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Retirement Readiness: A recent study showed that 28% of all U.S. households have an overly rosy view of retirement readiness. They think they are on track to maintain their standard of living in retirement—and this trend is higher for those considered wealthy. Thirty-two percent of high-income households are not worried enough about their retirement risk, a larger share than the low- and middle-income earners.

As you prepare for retirement, invite your advisor into the conversation. What standard of living are you looking to maintain during retirement? Have you built in the possibility of higher healthcare costs?

It’s also important to remember that risk is defined differently depending on your income bracket. Low-income earners at risk may be unable to afford basic living necessities, while an affluent household isn’t typically at risk of falling into poverty.

Many factors have also created pressure on retirement preparedness:

  • Living longer pressures funds to stretch further.
  • Employers have steadily put more responsibility on individuals to save by transitioning away from pensions and towards 401(k)-type plans.
  • Competing financial priorities (e.g. a child’s education costs that continue to increase significantly).
  • The gradual rise in Social Security’s “full retirement age.”

In addition to shoring up your financial plan’s goals to help you live freely, we want to work with you to ensure the plan works in the long-term. Again, reach out to your advisor to revisit your future and financial goals.

One Step Further: Completing your will is another step to take in your financial preparedness. Fifty-five percent of adults don’t have one. It is often avoided because it’s an uncomfortable task that forces you to think through difficult circumstances. Yet that is precisely the reason it is helpful to do it:

  • Without a will, your family and loved ones have no official direction to guide decisions after your death.
  • The lack of direction may poise your family to disagree about your wishes.
  • Your estate will go to probate without legal documentation, and it is divided according to state law.
  • It provides an opportunity for you to communicate your final message and wishes to your loved ones.

Anyone who has handled an estate for a parent, sibling, or friend knows the benefit of a well-organized estate plan. Without one, the pitfalls are numerous. Consider this a goal for your next few months if you don’t already have a completed will. We would be happy to point you in the right direction if you need help.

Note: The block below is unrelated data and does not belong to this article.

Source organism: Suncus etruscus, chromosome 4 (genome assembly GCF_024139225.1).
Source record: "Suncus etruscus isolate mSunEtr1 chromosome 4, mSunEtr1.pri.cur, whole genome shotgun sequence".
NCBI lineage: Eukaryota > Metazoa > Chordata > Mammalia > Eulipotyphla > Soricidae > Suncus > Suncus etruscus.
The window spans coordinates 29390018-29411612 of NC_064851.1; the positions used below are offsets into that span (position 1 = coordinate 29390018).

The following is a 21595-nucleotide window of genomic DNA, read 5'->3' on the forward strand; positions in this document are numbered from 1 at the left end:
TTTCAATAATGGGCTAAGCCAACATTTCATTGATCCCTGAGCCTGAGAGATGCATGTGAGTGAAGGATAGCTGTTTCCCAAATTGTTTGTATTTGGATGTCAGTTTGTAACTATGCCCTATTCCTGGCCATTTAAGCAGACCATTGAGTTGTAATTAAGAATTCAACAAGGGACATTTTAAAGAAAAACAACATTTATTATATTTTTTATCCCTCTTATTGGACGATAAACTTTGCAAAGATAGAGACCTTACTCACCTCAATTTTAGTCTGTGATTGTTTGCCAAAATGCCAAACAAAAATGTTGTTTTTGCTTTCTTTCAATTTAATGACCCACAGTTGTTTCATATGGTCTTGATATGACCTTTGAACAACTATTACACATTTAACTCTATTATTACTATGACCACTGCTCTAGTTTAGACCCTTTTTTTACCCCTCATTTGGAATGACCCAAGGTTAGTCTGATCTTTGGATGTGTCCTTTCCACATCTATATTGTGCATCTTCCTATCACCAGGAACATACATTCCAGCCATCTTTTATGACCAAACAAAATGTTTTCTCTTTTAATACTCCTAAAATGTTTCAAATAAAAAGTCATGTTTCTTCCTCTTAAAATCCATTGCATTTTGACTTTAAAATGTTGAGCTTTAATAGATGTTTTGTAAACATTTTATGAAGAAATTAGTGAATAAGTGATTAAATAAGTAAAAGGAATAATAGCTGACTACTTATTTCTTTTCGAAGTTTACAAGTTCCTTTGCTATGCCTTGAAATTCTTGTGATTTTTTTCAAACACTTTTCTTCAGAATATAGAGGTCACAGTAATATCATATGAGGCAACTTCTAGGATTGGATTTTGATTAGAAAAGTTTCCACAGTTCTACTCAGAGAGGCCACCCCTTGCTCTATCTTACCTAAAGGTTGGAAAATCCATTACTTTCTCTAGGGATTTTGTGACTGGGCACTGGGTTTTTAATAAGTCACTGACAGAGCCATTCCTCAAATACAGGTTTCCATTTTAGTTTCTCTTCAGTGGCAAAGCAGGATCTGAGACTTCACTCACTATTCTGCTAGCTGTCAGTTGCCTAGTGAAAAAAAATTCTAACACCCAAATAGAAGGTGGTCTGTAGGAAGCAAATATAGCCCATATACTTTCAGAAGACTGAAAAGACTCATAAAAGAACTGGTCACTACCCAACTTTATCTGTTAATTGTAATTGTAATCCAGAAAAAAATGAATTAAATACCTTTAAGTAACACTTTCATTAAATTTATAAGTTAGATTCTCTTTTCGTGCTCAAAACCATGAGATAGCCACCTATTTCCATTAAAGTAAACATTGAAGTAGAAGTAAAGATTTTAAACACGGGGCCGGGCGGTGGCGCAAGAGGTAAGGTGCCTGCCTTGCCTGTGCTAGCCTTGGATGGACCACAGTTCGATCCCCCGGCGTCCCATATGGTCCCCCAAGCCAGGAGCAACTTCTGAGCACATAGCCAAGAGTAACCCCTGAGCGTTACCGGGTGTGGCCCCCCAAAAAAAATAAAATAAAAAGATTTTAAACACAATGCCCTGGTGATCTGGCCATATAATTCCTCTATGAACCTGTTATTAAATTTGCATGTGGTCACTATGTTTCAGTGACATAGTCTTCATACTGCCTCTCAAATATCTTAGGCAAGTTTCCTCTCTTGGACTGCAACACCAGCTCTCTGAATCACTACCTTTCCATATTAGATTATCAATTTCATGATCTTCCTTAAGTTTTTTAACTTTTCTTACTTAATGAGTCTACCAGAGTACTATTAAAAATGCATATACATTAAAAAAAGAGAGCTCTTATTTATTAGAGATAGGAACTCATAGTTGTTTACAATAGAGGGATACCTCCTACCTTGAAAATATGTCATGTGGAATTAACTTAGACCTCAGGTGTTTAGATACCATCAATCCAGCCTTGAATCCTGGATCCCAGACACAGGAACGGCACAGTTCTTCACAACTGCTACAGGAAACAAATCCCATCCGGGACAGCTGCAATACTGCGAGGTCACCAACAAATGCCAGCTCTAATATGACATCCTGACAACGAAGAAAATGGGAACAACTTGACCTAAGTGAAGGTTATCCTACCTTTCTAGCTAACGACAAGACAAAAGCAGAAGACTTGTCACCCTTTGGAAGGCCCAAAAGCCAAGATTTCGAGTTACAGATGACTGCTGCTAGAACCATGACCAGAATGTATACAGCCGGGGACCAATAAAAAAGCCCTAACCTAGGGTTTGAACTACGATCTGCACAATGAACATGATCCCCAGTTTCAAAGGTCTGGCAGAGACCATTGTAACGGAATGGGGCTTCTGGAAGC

Business Briefing

  • A Decline in Giving: Charitable giving fell 3.4% in 2022 to $499.3 billion, marking the fourth time the number has declined in four decades, according to a Giving USA report released Tuesday. Adjusting for inflation, the drop was 10.5%. The decline came as nonprofits reported increased demand for services now that pandemic aid has ended and high inflation is taking a toll on families. (The Associated Press)
  • Inflation Fight: Federal Reserve Chair Jerome Powell said in his semiannual economic report to Congress on Wednesday that the central bank would have to increase interest rates to bring down high inflation. The Fed paused its 15-month campaign to raise rates this month but signaled it expected two more hikes this year. (Bloomberg)
  • FedEx Shares Fall: FedEx released a 2024 profit outlook that fell short of expectations due to falling demand for package deliveries, sending its shares falling 3% in pre-market trading on Wednesday. They said Tuesday that its earnings in the next fiscal year would be around $17.50 per share, compared to an average estimate of $18.31 by analysts surveyed. (Bloomberg)

Monday Musings

  • Graduated … Now What? Many 2023 college graduates will be hopping hot off the press and into their new jobs this summer. While they are filled to the brim with book knowledge, some practical “how-to-act-in-an-office” knowledge seems to have been lost in final exams. For this class in particular there are some complicating factors. Many of them were college freshmen in the spring of 2020 when campuses shuttered due to the global pandemic. They spent the rest of their college years in a partially virtual world or hybrid internships. Students didn’t have the same opportunities to learn the soft skills often acquired by osmosis on the job. (Perhaps, too, many soft skills lost their sharpness even among adults already in the workforce.) Companies are addressing deficiencies in everything from elevator chitchat to presentation skills and networking. It’s an interesting leftover ramification from the pandemic. Do you have an area that became less practiced or sharp during the pandemic?
  • Listening: We came across this quote earlier this week and wonder what you think about it—”We don’t talk enough about how looking at our phones while a loved one is telling us a story is a form of rejection.” (Jillian Turecki)

What do you think? Overstated? Right on point? Extend this notion to the workplace or any acquaintance, for that matter. Are we too distracted?